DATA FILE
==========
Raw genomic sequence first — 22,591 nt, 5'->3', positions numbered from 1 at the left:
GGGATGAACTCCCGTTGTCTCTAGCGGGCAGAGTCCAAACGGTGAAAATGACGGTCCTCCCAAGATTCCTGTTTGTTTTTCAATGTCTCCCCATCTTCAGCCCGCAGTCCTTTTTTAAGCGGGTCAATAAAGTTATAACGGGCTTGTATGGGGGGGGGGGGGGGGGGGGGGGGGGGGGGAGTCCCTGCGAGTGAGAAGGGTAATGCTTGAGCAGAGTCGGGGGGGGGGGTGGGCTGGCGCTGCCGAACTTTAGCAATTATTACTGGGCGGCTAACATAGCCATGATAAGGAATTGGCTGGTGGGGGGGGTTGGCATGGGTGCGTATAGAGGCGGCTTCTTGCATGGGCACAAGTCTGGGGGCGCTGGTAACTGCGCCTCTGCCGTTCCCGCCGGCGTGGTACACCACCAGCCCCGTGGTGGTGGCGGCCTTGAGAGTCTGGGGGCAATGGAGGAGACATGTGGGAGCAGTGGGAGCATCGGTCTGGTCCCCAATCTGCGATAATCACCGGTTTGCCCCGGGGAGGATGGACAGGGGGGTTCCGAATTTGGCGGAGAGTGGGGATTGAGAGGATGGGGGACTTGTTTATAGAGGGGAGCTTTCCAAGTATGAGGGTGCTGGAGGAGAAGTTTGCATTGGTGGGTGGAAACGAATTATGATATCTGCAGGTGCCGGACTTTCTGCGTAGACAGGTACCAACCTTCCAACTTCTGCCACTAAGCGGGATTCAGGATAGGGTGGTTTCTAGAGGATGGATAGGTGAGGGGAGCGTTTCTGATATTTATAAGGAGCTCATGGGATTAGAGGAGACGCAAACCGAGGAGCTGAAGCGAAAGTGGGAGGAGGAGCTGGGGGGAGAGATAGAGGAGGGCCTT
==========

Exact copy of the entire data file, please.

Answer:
Raw genomic sequence first — 22,591 nt, 5'->3', positions numbered from 1 at the left:
GGGATGAACTCCCGTTGTCTCTAGCGGGCAGAGTCCAAACGGTGAAAATGACGGTCCTCCCAAGATTCCTGTTTGTTTTTCAATGTCTCCCCATCTTCAGCCCGCAGTCCTTTTTTAAGCGGGTCAATAAAGTTATAACGGGCTTGTATGGGGGGGGGGGGGGGGGGGGGGGGGGGGGGAGTCCCTGCGAGTGAGAAGGGTAATGCTTGAGCAGAGTCGGGGGGGGGGGTGGGCTGGCGCTGCCGAACTTTAGCAATTATTACTGGGCGGCTAACATAGCCATGATAAGGAATTGGCTGGTGGGGGGGGTTGGCATGGGTGCGTATAGAGGCGGCTTCTTGCATGGGCACAAGTCTGGGGGCGCTGGTAACTGCGCCTCTGCCGTTCCCGCCGGCGTGGTACACCACCAGCCCCGTGGTGGTGGCGGCCTTGAGAGTCTGGGGGCAATGGAGGAGACATGTGGGAGCAGTGGGAGCATCGGTCTGGTCCCCAATCTGCGATAATCACCGGTTTGCCCCGGGGAGGATGGACAGGGGGGTTCCGAATTTGGCGGAGAGTGGGGATTGAGAGGATGGGGGACTTGTTTATAGAGGGGAGCTTTCCAAGTATGAGGGTGCTGGAGGAGAAGTTTGCATTGGTGGGTGGAAACGAATTATGATATCTGCAGGTGCCGGACTTTCTGCGTAGACAGGTACCAACCTTCCAACTTCTGCCACTAAGCGGGATTCAGGATAGGGTGGTTTCTAGAGGATGGATAGGTGAGGGGAGCGTTTCTGATATTTATAAGGAGCTCATGGGATTAGAGGAGACGCAAACCGAGGAGCTGAAGCGAAAGTGGGAGGAGGAGCTGGGGGGAGAGATAGAGGAGGGCCTT